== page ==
Get a Load of This Story About Tom Brady Kissing His 11-Year-Old Son

Get a Load of This Story About Tom Brady Kissing His 11-Year-Old Son

NFL

Get a Load of This Story About Tom Brady Kissing His 11-Year-Old Son

This week has been booming with stories about Tom Brady’s kids because the universe is trying to punish all of us for past misdeeds. The latest comes from CBS New York and it’s a doozy.

It features random New Yorkers weighing in on a scene from the “Tom Vs. Time” series in which Brady kisses his 11-year-old son on the lips during a massage.

Here are some of their thoughts:

“I’m a little uncomfortable with that,” one passerby said.

“I think at a certain age it’s like OK you can kiss them on the cheek; you can give ‘em a hug,” said Emily Hernandez, a mother of two from Harlem. “But not in the mouth and not for that long.”

“Too long, like romantic long,” said Parrish Watson of Parkchester.

“I kiss my son on his lips. I have since day one,” said Kurt Czaplinski of Hempstead. “I would have no problem with my son kissing me like that.”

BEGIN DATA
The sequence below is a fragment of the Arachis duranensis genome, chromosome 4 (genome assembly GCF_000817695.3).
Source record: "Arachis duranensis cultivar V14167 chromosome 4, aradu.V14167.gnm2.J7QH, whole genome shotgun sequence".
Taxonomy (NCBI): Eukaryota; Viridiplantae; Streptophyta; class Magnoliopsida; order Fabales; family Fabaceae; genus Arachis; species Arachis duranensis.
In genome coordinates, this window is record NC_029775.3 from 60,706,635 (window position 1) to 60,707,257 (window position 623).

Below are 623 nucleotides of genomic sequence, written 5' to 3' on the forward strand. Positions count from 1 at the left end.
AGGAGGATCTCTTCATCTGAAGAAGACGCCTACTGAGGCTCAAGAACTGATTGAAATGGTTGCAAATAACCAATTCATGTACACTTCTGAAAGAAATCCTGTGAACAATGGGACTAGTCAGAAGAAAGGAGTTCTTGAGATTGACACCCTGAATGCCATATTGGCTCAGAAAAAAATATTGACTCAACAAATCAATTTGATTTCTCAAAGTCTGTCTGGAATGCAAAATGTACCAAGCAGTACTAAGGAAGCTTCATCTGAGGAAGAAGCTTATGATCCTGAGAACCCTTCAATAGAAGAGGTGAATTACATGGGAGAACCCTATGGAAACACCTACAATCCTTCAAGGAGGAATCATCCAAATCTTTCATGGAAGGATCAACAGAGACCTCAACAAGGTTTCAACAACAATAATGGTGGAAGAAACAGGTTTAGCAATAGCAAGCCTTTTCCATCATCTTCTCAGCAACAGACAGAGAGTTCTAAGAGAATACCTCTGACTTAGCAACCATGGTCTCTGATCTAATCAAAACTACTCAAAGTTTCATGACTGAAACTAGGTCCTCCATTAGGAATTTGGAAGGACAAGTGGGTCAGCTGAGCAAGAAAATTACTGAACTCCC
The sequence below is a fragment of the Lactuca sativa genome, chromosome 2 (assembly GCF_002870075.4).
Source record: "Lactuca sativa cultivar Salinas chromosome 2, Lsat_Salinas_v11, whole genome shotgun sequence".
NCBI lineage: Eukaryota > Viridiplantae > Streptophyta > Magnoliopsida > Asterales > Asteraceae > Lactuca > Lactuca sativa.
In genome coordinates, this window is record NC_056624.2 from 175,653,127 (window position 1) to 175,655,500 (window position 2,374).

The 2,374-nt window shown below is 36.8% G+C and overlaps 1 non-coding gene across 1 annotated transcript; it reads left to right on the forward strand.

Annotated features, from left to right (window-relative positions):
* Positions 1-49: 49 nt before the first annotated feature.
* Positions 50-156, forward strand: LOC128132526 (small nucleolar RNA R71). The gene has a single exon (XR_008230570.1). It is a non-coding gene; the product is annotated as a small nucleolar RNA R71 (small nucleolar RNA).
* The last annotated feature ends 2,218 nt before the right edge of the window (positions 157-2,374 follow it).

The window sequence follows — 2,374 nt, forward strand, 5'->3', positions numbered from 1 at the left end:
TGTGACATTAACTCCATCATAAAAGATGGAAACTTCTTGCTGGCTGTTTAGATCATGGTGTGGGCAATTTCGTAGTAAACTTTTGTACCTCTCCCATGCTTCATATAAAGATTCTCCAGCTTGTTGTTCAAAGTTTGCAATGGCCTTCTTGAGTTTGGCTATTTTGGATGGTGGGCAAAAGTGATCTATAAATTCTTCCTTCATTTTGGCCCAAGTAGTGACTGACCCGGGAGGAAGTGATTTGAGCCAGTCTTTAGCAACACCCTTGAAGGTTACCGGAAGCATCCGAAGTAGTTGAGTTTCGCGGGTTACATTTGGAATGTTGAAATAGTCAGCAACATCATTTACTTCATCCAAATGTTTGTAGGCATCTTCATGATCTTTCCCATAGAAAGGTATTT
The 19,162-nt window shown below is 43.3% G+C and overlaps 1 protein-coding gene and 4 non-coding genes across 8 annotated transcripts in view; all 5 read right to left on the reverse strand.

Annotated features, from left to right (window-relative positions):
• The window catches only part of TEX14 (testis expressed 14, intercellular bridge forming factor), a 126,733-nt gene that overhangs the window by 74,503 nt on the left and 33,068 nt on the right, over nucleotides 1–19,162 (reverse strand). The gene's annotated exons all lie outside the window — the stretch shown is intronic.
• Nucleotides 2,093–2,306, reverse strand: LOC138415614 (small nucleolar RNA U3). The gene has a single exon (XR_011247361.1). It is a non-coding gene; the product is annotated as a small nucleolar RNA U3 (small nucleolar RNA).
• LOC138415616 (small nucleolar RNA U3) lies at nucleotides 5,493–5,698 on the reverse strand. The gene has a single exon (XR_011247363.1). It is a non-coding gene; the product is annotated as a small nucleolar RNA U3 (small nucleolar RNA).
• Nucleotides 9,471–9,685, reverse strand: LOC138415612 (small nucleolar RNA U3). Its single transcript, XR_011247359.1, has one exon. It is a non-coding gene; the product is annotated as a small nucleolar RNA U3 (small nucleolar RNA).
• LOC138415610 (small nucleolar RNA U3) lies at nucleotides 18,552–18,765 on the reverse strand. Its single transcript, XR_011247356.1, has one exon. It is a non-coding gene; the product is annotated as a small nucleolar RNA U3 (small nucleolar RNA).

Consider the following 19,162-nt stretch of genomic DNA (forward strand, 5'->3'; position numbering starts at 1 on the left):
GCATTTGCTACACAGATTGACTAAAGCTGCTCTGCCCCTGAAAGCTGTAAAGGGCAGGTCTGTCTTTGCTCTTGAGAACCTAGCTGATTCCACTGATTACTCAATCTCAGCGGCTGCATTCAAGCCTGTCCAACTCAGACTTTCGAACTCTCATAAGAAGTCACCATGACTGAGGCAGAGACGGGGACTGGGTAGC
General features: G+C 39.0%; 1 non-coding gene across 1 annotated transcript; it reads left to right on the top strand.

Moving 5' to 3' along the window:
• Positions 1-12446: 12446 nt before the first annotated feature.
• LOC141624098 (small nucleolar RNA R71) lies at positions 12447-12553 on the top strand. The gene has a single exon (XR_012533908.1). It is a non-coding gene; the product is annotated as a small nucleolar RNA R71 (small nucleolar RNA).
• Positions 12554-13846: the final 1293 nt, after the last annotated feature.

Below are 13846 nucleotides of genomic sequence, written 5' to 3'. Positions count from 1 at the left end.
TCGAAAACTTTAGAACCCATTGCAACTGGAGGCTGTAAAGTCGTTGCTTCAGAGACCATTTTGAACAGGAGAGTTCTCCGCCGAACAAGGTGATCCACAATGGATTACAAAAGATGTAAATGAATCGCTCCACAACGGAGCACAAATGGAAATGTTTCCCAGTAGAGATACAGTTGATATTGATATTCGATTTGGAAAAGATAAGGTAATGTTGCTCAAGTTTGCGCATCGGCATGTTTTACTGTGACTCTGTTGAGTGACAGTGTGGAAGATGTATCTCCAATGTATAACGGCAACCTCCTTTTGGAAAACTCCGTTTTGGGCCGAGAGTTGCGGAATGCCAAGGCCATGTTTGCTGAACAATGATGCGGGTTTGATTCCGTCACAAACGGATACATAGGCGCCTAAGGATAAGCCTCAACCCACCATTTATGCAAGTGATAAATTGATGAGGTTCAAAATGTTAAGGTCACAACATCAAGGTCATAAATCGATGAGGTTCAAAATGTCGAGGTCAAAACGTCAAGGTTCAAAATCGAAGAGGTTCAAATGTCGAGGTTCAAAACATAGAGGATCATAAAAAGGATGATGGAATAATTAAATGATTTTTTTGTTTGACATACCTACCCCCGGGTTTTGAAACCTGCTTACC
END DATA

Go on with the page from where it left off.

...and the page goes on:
Lifestyle and parenting expert Lyss Stern says she does not see anything wrong.

A few experts then waded into the waters.

“If you kiss your kids too much, it’s the wrong thing. If you kiss your kids too little, it’s the wrong thing. If you hug too much — people need to back off and stop parent shaming,” said Stern, chief executive officer of DivaMoms.com.

Of the people who spoke to CBS2, no one questioned Brady’s intentions toward his child. But they did seem to question the message he’s sending with his actions.

“I don’t think affection should ever be tied in with a favor,” said social worker and parenting expert Carolyn Meyer-Wartels.

Meyer-Wartels is a licensed clinical social worker and parenting expert. She said when it comes to physical touch, the message we send our children should be clear.

“You don’t do anything with your body because someone else is insisting that you do it in order for you to get what you want,” she said.

Honestly? We deserve this. This is the type of pre-Super Bowl coverage we’ve earned as a society. No one to blame but ourselves.

Six-thirty on Sunday can’t come soon enough.

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